COVID-19 has now killed as many people in the United States as the 1918 influenza pandemic. It is often cited as the most serious pandemic in recent history. According to the Associated Press..
As of Tuesday (September 21st), more than 676,200 people have died of COVID-19 in the United States. According to the Johns Hopkins Dashboard.. The influenza pandemic of 1918-1919 is estimated to have killed about 675,000 people in the United States. According to the Centers for Disease Control and Prevention (CDC)..
However, according to AP, it is not clear how many people died a century ago due to incomplete records and a poor understanding of the cause of the disease.
The global COVID-19 mortality rate (approximately 4.7 million deaths to date) is far from the global influenza deaths of 1918, estimated to exceed 50 million. I am.
Of course, the apple-to-apple comparison does not reveal the true picture of either pandemic, as there are many factors that have changed since a century ago.
On the other hand, the population of the United States was about one-third of what it is today. This means that the 1918 flu wiped out much of the population than the COVID-19 pandemic, according to AP. (And the world’s population was about a quarter of what it is today.)
Meanwhile, there have been significant scientific advances since a century ago, including the three currently available. Vaccine against COVID-19 In the United States
Not only was the vaccine unavailable in 1918, but there were no antibiotics to treat secondary bacterial infections at the time, according to AP. The 1918 flu killed far more young and healthy adults than COVID-19.
According to AP, there are currently an average of about 1,900 COVID-related deaths per day in the United States, and the University of Washington predicts an additional 100,000 associated with the disease in the United States by January 1, 2022. Human death has been suggested.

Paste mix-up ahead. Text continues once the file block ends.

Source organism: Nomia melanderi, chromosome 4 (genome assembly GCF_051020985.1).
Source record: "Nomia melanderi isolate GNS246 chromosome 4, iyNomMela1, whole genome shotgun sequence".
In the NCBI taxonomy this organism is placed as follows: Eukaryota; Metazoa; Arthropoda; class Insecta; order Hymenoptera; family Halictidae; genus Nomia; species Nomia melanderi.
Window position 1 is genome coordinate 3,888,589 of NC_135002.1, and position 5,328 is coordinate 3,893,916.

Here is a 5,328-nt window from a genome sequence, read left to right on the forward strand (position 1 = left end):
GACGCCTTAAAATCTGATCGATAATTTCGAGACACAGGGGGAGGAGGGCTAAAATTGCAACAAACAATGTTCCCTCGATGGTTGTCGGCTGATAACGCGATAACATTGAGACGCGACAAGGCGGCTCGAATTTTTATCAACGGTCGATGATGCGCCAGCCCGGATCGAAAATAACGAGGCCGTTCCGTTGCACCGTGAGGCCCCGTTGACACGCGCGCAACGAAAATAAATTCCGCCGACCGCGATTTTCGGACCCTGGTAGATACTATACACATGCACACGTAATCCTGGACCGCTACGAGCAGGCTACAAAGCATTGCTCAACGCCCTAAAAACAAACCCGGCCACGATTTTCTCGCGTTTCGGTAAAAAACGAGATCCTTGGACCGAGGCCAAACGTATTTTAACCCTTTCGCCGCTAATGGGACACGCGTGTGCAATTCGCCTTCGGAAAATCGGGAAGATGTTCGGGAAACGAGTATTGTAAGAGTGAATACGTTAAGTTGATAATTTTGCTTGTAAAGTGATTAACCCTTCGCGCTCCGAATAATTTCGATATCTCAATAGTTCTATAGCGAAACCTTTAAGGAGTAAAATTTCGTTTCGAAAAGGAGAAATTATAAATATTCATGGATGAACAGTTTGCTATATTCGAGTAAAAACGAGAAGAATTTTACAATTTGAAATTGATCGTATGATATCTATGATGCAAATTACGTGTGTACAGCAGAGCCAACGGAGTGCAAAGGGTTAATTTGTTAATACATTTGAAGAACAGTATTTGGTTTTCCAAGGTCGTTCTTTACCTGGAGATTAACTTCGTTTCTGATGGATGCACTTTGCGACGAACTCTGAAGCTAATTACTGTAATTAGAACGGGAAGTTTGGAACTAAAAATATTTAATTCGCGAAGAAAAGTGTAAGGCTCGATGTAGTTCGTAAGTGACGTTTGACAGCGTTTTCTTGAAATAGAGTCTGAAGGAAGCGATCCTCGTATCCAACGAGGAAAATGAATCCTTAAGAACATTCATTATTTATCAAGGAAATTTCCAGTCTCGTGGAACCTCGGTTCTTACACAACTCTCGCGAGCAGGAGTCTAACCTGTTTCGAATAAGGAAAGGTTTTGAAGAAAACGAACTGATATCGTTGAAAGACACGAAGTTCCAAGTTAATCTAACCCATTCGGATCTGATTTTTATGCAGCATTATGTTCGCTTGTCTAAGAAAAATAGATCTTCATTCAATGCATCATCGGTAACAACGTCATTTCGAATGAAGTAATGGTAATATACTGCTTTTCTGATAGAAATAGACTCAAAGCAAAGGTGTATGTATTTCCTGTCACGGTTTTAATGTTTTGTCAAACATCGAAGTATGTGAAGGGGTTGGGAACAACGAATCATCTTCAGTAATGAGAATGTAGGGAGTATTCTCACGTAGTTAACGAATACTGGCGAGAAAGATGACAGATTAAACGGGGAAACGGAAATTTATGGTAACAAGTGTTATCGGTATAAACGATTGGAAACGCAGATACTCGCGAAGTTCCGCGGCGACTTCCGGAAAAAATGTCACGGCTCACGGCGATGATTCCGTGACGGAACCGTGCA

Currently, approximately 64% of the US eligible population (aged 12+) are fully vaccinated with COVID-19.
According to World in Data, only about 43% of the world’s population is vaccinated at least once with the COVID-19 vaccine, and only 2% in low-income countries. (Vaccines are not yet readily available in many countries around the world.)
COVID-19 would not have been much more deadly in the United States, where vaccines are readily available, if more people were vaccinated immediately. “We still have the opportunity to turn it around,” Dr. Jeremy Brown, director of emergency medical research at the National Institutes of Health, told AP. “We often lose track of how lucky we are to take these things for granted.”
It remains unclear how the COVID-19 pandemic is remembered compared to the 1918 flu. You want to say that it wouldn’t remember the worst thing in human history ,.
Anne-Marie Kimball, a former professor of epidemiology at the University of Washington, told AP that “infection control has been significantly enhanced and the ability to support sick people has been significantly improved. There is modern medicine.” rice field. “But we have more people and more mobility …. the fear is that the new strain will eventually evade certain vaccine targets.”
Read the story of the original Associated Press here..
Originally published in Live Science.
COVID-19 now killed as many people in the United States as the 1918 Spanish flu
Source link COVID-19 now killed as many people in the United States as the 1918 Spanish flu